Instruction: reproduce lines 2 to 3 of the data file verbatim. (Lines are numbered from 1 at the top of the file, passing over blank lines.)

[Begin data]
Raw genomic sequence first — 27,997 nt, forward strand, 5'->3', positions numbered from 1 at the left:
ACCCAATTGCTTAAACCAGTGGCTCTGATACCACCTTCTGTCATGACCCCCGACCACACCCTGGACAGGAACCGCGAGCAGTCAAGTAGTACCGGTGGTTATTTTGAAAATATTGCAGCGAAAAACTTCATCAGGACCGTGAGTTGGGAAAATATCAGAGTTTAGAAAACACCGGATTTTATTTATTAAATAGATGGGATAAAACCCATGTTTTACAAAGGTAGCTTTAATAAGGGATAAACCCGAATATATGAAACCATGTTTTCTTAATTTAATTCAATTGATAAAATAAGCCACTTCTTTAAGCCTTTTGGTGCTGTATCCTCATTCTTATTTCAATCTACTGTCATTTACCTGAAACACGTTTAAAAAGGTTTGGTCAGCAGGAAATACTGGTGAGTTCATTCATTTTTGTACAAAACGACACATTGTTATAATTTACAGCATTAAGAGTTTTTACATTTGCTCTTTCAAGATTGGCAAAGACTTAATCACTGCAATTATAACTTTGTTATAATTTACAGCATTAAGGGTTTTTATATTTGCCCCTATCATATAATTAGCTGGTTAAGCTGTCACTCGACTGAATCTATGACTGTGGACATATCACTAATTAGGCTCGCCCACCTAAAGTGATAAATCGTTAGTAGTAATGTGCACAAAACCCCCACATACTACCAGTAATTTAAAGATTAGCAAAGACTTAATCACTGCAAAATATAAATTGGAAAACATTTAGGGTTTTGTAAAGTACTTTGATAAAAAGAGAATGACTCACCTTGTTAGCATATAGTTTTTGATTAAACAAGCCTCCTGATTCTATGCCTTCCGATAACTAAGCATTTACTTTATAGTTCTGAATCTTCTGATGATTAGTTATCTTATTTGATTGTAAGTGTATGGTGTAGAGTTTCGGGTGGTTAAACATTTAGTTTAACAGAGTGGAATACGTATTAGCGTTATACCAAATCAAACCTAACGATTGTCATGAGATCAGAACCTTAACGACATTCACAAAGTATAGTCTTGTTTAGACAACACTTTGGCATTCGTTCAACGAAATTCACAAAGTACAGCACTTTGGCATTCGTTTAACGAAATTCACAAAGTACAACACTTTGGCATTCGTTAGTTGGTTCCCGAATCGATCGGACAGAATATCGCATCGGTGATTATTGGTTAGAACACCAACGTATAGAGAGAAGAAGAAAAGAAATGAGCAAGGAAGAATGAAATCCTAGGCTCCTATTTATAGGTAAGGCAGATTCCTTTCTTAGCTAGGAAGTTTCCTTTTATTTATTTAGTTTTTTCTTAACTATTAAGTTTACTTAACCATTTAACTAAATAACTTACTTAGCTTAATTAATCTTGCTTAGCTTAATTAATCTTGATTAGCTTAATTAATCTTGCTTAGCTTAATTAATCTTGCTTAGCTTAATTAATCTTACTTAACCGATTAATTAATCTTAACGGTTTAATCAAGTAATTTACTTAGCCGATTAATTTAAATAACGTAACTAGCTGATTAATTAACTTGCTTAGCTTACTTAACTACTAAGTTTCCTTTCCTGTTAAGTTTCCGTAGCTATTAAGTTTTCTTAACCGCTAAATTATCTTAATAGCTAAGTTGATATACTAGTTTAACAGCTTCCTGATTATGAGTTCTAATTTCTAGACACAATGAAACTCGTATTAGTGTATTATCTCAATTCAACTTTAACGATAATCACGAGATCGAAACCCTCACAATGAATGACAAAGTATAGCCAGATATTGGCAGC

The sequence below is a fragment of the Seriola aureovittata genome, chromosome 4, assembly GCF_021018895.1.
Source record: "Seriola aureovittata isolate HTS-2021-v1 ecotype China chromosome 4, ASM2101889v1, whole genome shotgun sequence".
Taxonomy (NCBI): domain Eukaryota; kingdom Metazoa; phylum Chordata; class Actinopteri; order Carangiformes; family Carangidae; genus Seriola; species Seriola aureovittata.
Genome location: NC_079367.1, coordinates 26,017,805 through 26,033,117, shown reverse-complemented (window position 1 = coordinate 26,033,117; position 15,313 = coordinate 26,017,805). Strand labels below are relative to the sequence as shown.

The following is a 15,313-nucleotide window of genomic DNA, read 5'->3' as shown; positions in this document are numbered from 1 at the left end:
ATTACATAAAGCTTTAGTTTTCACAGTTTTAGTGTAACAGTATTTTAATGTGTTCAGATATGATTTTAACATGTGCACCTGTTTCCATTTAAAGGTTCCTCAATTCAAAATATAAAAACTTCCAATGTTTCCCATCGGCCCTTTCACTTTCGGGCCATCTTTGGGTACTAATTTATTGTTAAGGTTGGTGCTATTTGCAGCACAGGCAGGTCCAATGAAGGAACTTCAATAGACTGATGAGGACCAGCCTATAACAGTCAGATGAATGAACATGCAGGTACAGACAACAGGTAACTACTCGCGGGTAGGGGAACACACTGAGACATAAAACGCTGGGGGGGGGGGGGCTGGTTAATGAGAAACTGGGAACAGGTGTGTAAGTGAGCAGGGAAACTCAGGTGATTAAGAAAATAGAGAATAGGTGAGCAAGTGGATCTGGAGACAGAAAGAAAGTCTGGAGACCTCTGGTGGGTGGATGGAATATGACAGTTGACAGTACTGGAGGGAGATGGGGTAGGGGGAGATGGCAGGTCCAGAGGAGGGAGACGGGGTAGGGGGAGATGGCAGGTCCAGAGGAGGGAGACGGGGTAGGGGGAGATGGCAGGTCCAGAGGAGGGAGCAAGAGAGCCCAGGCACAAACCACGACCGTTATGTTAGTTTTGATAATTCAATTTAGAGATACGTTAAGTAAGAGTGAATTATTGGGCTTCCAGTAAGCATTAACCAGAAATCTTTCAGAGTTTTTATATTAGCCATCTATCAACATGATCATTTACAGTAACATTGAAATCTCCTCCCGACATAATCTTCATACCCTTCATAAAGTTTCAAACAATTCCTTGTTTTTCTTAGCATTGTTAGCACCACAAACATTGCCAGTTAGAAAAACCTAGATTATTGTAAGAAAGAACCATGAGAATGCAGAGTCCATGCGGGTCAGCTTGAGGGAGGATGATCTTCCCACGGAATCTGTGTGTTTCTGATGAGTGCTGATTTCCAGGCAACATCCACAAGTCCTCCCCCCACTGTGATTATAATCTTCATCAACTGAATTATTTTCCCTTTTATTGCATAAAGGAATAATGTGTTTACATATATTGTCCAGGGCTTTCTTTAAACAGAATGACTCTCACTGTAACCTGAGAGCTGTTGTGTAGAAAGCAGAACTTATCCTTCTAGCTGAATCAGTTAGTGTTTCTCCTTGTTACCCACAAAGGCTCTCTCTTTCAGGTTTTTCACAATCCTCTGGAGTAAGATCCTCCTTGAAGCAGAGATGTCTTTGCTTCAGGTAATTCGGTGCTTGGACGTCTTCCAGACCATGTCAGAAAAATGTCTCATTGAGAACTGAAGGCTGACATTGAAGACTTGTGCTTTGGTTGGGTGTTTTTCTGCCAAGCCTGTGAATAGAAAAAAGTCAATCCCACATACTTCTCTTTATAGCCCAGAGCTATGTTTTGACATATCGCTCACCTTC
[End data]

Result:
ACCCAATTGCTTAAACCAGTGGCTCTGATACCACCTTCTGTCATGACCCCCGACCACACCCTGGACAGGAACCGCGAGCAGTCAAGTAGTACCGGTGGTTATTTTGAAAATATTGCAGCGAAAAACTTCATCAGGACCGTGAGTTGGGAAAATATCAGAGTTTAGAAAACACCGGATTTTATTTATTAAATAGATGGGATAAAACCCATGTTTTACAAAGGTAGCTTTAATAAGGGATAAACCCGAATATATGAAACCATGTTTTCTTAATTTAATTCAATTGATAAAATAAGCCACTTCTTTAAGCCTTTTGGTGCTGTATCCTCATTCTTATTTCAATCTACTGTCATTTACCTGAAACACGTTTAAAAAGGTTTGGTCAGCAGGAAATACTGGTGAGTTCATTCATTTTTGTACAAAACGACACATTGTTATAATTTACAGCATTAAGAGTTTTTACATTTGCTCTTTCAAGATTGGCAAAGACTTAATCACTGCAATTATAACTTTGTTATAATTTACAGCATTAAGGGTTTTTATATTTGCCCCTATCATATAATTAGCTGGTTAAGCTGTCACTCGACTGAATCTATGACTGTGGACATATCACTAATTAGGCTCGCCCACCTAAAGTGATAAATCGTTAGTAGTAATGTGCACAAAACCCCCACATACTACCAGTAATTTAAAGATTAGCAAAGACTTAATCACTGCAAAATATAAATTGGAAAACATTTAGGGTTTTGTAAAGTACTTTGATAAAAAGAGAATGACTCACCTTGTTAGCATATAGTTTTTGATTAAACAAGCCTCCTGATTCTATGCCTTCCGATAACTAAGCATTTACTTTATAGTTCTGAATCTTCTGATGATTAGTTATCTTATTTGATTGTAAGTGTATGGTGTAGAGTTTCGGGTGGTTAAACATTTAGTTTAACAGAGTGGAATACGTATTAGCGTTATACCAAATCAAACCTAACGATTGTCATGAGATCAGAACCTTAACGACATTCACAAAGTATAGTCTTGTTTAGACAACACTTTGGCATTCGTTCAACGAAATTCACAAAGTACAGCACTTTGGCATTCGTTTAACGAAATTCACAAAGTACAACACTTTGGCATTCGTTAGTTGGTTCCCGAATCGATCGGACAGAATATCGCATCGGTGATTATTGGTTAGAACACCAACGTATAGAGAGAAGAAGAAAAGAAATGAGCAAGGAAGAATGAAATCCTAGGCTCCTATTTATAGGTAAGGCAGATTCCTTTCTTAGCTAGGAAGTTTCCTTTTATTTATTTAGTTTTTTCTTAACTATTAAGTTTACTTAACCATTTAACTAAATAACTTACTTAGCTTAATTAATCTTGCTTAGCTTAATTAATCTTGATTAGCTTAATTAATCTTGCTTAGCTTAATTAATCTTGCTTAGCTTAATTAATCTTACTTAACCGATTAATTAATCTTAACGGTTTAATCAAGTAATTTACTTAGCCGATTAATTTAAATAACGTAACTAGCTGATTAATTAACTTGCTTAGCTTACTTAACTACTAAGTTTCCTTTCCTGTTAAGTTTCCGTAGCTATTAAGTTTTCTTAACCGCTAAATTATCTTAATAGCTAAGTTGATATACTAGTTTAACAGCTTCCTGATTATGAGTTCTAATTTCTAGACACAATGAAACTCGTATTAGTGTATTATCTCAATTCAACTTTAACGATAATCACGAGATCGAAACCCTCACAATGAATGACAAAGTATAGCCAGATATTGGCAGC

The sequence below is a fragment of the Seriola aureovittata genome, chromosome 4, assembly GCF_021018895.1.